Worrying, to say the least. Ossetia is one thing; the rights of the matter aren’t all so clear, and Russia has a reasonable case. But the rest of Georgia is something else again. It seems to me that this is not really about 60000 people and an insignificant city; it’s about Russia sending a message, saying “Communism was a mistake, but we are still the Russia that conquered half of Asia. Don’t mess with us.” Which is perfectly reasonable Realpolitik, it’s just that Realpolitik tends to lead to some not-very-nice outcomes when two sides play at it.
It seems to me that the people calling for American intervention are out of their skulls. Intervene with what? A carrier in the Black Sea? Russia is not Kosovo; the carrier-based air force that can deal with its land-based planes is not yet spawned. As for land forces, there aren’t any, short of pulling out of either Iraq or Afghanistan. (Which, indeed, is yet one more reason for the former.) But apart from that, a war with Russia over a minor territorial dispute in their clear sphere of interest – I think the case is a lot easier to make on electrons than for the man who actually orders troops about. Even if he is a neocon.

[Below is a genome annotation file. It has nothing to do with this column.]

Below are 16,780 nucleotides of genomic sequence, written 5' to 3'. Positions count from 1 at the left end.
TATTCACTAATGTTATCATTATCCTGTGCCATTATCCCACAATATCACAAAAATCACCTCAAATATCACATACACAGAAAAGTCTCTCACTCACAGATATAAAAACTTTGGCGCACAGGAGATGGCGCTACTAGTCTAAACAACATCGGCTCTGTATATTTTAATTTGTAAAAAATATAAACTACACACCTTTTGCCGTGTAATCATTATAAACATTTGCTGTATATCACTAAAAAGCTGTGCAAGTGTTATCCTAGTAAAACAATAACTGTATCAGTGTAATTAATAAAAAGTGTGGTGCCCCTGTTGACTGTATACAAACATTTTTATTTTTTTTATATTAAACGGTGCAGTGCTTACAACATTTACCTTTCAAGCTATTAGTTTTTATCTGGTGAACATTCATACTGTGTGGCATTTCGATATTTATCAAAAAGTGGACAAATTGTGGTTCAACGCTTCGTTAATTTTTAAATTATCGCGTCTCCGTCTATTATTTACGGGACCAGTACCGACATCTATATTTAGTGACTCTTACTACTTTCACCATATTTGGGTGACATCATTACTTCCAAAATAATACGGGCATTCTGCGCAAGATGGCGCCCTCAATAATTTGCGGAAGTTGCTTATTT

Which leaves diplomacy, and it’s being tried, and as usual we find that if you don’t have any force behind your demands, they are treated as so many words.
I wouldn’t be at all surprised if Russia demands effective control over the oil pipeline through Georgia as part of the peace treaty, in exchange for not annexing the place. Which vastly improves their bargaining position towards Europe.
I think, perhaps, that if European politicians have any sense, we’re going to be seeing a beefing up of various militaries’ invasion defense, as opposed to their power projection. Whether we do or not, I think the world just got a bit unsafer. Or, more accurately, it always was unsafe; now we’ve had our noses pushed in it.